Education in 2021 - A Changing Perspective
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Education in 2021 - A Changing Perspective

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  • Written by UnivAdmitHelp
  • Category: Mentoring
  • Published on 15 Feb 2021

A Changing Perspective, but still the same

Covid is a reminder that, despite humanity’s technological progress, we remain vulnerable to disasters that shake the world. The year 2020 has entered our lexicon as “an unprecedented time”—but the truth is precisely the opposite. What would have been unprecedented is if humanity’s vulnerability had ended. The COVID-19 pandemic and its ensuing fallout is simply part of a very long-running trend.

Humanity’s escalating power has finally reached the point where we could cause catastrophes on the largest possible scale: the destruction of our own species, and with it, everything we could have achieved or become. Post-2020 we have a rare opportunity to change course, because it won’t be long before the societal antibodies from this once-in-a-century pandemic begin to fade.

Gen Z and a new challenge
This attitude for changing course gains new relevance in the fields of education. How does this affect the new generations, you ask. The new generation, Gen Z, comprises the age group of 6-20 as of today. They are on track to be the most well educated generation as far as the census goes. Additionally, pre-2020 they were in line to inherit a strong economy, but the “unprecedented time” changed everything for them. 

In order to prepare them for the world that they will inherit, it is clear that education will play a huge role. The lines and missions need to be re-drawn. An education is no longer about finding a job and settling in. In the ‘unprecedented times’ when jobs are hard to find and professional spheres are changing at a fast pace, an education serves the purpose of creating jobs.

After the COVID crisis, the focus of humanity may be very different. There is a move towards concepts like LovedClothesLast while more than 350,000 workers in just Bangladesh have lost their jobs. The airlines and travel sectors went through a tremendous slump, but consumption has now moved towards RevengeTravel. Can you imagine what other weaknesses might be exposed in our cultures?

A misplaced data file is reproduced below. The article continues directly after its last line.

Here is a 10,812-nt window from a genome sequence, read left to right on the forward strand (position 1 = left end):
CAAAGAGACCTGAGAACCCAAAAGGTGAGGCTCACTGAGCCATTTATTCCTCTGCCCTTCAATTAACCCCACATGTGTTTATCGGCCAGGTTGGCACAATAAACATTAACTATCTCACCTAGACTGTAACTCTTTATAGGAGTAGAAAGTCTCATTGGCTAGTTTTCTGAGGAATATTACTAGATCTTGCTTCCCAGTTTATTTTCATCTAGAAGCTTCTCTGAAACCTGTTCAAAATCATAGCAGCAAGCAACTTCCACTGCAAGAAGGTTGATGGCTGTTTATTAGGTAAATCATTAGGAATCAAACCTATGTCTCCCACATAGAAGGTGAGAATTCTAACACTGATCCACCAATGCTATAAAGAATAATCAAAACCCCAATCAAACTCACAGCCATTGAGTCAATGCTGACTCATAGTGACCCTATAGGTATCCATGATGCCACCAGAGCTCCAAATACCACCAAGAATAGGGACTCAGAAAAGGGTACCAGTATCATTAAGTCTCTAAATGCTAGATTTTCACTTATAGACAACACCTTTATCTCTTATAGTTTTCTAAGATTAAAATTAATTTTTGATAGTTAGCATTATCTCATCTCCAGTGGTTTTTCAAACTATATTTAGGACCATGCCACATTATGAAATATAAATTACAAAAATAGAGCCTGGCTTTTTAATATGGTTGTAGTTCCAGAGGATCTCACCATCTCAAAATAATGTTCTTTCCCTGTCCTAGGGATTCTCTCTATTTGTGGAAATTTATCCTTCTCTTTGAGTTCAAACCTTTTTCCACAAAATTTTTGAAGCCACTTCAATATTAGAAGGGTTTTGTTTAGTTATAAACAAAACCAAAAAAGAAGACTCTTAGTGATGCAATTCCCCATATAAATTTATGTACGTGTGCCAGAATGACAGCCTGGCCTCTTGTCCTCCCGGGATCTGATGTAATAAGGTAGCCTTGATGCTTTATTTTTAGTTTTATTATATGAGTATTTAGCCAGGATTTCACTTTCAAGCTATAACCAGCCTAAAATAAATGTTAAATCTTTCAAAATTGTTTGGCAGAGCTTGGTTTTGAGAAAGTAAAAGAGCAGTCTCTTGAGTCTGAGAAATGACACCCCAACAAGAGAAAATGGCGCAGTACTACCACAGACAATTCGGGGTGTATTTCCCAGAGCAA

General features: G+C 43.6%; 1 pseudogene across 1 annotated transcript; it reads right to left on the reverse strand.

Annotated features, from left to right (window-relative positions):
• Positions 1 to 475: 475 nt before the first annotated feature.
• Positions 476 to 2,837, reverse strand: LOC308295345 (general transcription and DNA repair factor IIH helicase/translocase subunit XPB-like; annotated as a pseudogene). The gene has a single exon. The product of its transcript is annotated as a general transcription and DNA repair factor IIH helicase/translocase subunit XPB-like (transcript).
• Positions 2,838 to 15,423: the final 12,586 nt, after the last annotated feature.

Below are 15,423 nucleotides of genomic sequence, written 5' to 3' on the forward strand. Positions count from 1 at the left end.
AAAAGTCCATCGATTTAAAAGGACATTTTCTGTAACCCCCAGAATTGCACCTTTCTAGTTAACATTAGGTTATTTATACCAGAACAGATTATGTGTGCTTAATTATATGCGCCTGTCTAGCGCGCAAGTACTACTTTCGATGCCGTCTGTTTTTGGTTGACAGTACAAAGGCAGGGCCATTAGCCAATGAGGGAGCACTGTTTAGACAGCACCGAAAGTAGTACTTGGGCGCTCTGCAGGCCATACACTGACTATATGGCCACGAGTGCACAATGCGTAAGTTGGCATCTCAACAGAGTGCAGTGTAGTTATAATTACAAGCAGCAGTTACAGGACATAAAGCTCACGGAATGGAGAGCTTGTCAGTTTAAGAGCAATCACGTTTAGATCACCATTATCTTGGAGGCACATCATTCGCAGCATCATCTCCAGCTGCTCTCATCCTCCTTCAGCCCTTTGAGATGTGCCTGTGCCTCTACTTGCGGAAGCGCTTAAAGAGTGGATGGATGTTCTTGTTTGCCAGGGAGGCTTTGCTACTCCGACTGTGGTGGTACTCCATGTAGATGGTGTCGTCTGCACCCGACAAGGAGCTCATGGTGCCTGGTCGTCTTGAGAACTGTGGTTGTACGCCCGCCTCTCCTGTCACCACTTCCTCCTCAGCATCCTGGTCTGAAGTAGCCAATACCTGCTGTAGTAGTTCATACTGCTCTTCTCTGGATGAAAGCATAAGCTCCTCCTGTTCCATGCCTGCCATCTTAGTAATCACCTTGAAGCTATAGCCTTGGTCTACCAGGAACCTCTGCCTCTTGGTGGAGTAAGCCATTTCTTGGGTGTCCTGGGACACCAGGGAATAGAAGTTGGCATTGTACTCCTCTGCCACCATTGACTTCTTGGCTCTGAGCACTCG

A good education ideally promises a higher caliber of job opportunities, and in some cases, a prestigious network. But in the foreseeable future, it can’t guarantee any of those outcomes. We know that the constant industry disruption - now accelerated by Covid-19 - means that learners and professionals must continually learn about the latest trends, broaden their networks, and keep up with the ever-changing skills required for success. The questions, increasingly, are “How do I get the skills and insights I need for work, now?” and “What are the jobs I can prepare myself for?”


Focus on interest. Not on outcome

Stanford has established Purpose Learning, whereby students declared a mission, not a major. The intent was that students couple their disciplinary pursuit with the purpose that fueled it. This would help when graduates would be called upon to lead in a world in which economic, political, social and technological disruptions created some of the largest collective risks that humans had yet faced.

“I’m a biology major” was replaced by “I’m learning human biology to eliminate world hunger.” Or “I’m learning Computer Science and Political Science to rebuild how citizens engage with their governments.” 


Can you imagine how the education system of the world will change in order to keep up with the times?


Further Reading:
The Call of the Humanities 
How to make a College List
The Schema of Big Ideas
Multidisciplinary Learning to Broaden Your Mindspace